Inclusive Aotearoa Collective Tāhono
The kupu Tāhono derives from ‘hono’, meaning to link or connect, and the prefix ‘ta’, which translates to ‘to cause’. Together, they signify the act of causing connections and bringing people together.
Our vision is of an Aotearoa New Zealand where everyone has a place to belong.
Our mission is to build a social movement across the country of people, organisations and communities committed to working together to build a socially inclusive Aotearoa New Zealand.
Our commitment to Te Tiriti o Waitangi is woven through all of our work to build a better society.
Learn about our journey from 2019 to now.
Inclusive Aotearoa Collective Tāhono was founded in 2019 by Anjum Rahman out of the grief of the March 15th terrorist attacks on Christchurch masjidain.
More content coming soon!
Learn more about our values, and what sits at the core of our work.
We understand that Te Tiriti o Waitangi established a set of rights and obligations and a relationship between the Crown and Rangatira, which remains in place today. It created a governance framework for the nation (kāwanatanga). It affirmed the existing rights of Tangata Whenua to self-determination (rangatiratanga). It guaranteed shared citizenship and equal rights for all (rite tahi).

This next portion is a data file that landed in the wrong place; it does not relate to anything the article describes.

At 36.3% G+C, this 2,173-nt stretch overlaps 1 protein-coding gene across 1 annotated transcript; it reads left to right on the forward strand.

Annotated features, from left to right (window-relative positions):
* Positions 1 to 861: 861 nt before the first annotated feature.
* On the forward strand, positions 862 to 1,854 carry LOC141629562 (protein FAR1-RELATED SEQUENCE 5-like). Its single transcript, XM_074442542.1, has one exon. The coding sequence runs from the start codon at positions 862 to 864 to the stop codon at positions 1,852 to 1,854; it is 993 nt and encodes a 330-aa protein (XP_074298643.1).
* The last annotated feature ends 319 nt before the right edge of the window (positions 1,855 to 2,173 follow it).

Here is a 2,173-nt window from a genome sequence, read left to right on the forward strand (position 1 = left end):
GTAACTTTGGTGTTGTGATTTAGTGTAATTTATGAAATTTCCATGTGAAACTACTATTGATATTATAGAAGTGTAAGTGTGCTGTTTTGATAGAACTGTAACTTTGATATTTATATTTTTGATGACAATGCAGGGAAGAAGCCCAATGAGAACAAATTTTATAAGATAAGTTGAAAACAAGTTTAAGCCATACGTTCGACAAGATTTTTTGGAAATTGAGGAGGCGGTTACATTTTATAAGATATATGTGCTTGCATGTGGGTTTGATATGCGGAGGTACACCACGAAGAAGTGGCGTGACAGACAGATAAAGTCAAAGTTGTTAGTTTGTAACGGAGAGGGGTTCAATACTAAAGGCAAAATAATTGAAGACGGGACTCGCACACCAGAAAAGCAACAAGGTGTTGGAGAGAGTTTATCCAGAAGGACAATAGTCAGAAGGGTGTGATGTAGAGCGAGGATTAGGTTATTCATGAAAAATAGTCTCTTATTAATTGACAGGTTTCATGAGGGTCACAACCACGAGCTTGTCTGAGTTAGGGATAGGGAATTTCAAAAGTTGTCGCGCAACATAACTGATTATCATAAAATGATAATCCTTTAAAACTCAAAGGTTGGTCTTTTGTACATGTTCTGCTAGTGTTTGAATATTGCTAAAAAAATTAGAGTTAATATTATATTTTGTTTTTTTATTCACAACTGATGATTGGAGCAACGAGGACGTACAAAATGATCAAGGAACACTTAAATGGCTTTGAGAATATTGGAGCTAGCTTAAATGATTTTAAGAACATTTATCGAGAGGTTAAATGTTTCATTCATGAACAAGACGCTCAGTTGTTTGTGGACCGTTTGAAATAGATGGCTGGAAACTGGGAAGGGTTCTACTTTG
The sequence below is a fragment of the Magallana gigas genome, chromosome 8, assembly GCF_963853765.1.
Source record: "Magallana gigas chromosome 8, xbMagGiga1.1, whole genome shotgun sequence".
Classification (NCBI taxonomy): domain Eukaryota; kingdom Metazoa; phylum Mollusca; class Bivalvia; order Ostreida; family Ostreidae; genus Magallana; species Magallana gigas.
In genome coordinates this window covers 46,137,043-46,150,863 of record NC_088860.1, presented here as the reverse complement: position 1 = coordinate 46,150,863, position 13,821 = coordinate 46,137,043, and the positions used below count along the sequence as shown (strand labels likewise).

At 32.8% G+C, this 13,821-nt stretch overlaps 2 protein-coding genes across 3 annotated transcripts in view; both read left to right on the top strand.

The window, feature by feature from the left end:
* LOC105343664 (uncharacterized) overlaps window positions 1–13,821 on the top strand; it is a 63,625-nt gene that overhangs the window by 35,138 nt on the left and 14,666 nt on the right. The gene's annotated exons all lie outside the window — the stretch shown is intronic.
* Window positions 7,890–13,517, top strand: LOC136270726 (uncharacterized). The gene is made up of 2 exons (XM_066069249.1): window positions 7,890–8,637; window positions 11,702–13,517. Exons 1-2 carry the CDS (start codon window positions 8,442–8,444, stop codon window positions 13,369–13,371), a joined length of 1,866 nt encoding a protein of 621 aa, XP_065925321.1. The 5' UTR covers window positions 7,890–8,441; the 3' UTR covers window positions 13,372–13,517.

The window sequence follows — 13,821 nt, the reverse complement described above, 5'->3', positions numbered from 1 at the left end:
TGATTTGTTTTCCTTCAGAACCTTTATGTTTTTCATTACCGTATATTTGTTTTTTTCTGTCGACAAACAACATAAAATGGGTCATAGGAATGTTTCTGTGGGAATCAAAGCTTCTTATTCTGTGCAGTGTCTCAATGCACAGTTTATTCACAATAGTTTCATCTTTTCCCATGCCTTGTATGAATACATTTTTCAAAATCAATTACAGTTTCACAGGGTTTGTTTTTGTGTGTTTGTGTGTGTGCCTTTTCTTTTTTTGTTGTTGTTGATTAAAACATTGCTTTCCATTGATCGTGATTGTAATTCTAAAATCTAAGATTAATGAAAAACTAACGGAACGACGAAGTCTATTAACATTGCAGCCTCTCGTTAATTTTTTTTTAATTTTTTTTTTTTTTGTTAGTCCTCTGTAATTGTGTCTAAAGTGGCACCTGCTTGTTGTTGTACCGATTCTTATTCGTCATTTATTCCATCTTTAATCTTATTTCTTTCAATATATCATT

Tino rangatiratanga – Seeking to understand with empathy, curiosity and respect.:
- This looks like – Being present in our delivery, conversations and relationships.
- This sounds like – Using simple and appropriate language, diverse approaches to conversations, acknowledging difference.
- This feels like – Living with respect, honour and belonging.
Te Tiriti embodies the “promise of two peoples to take the best care of each other” in the best possible way (Bishop Manuhuia Bennett).
More content coming soon.
This whakataukī was gifted to Inclusive Aotearoa Collective Tāhono by Associate Professor Dr Tom Roa.
In writing this whakataukī, Dr Tom Roa was inspired by the toroa (albatross), a symbol of peace. The whakatauki tracks the toroa as it soars across the seas, to its nesting sites inland, and how it sews offshore and onshore together in its flight.
Ka hōkā a Tāhono i Uta!
Ka hōkā a Tāhono i Tai!
Ka rerea a Kōwhitiwhiti!
Ka tau ki Kōwiniwini,
Ka tau ki Kōwanawana!
Tūturu ō whiti whakamaua kia tina!
Tina! Hui e!
As Tāhono soars across the seas
As Tāhono soars inland
And in leaving those places of significance in the Crossing
Alights on Kōwiniwini, on Kōwanawana (places of significance to the peoples of those spaces)
Let there be an affirming of that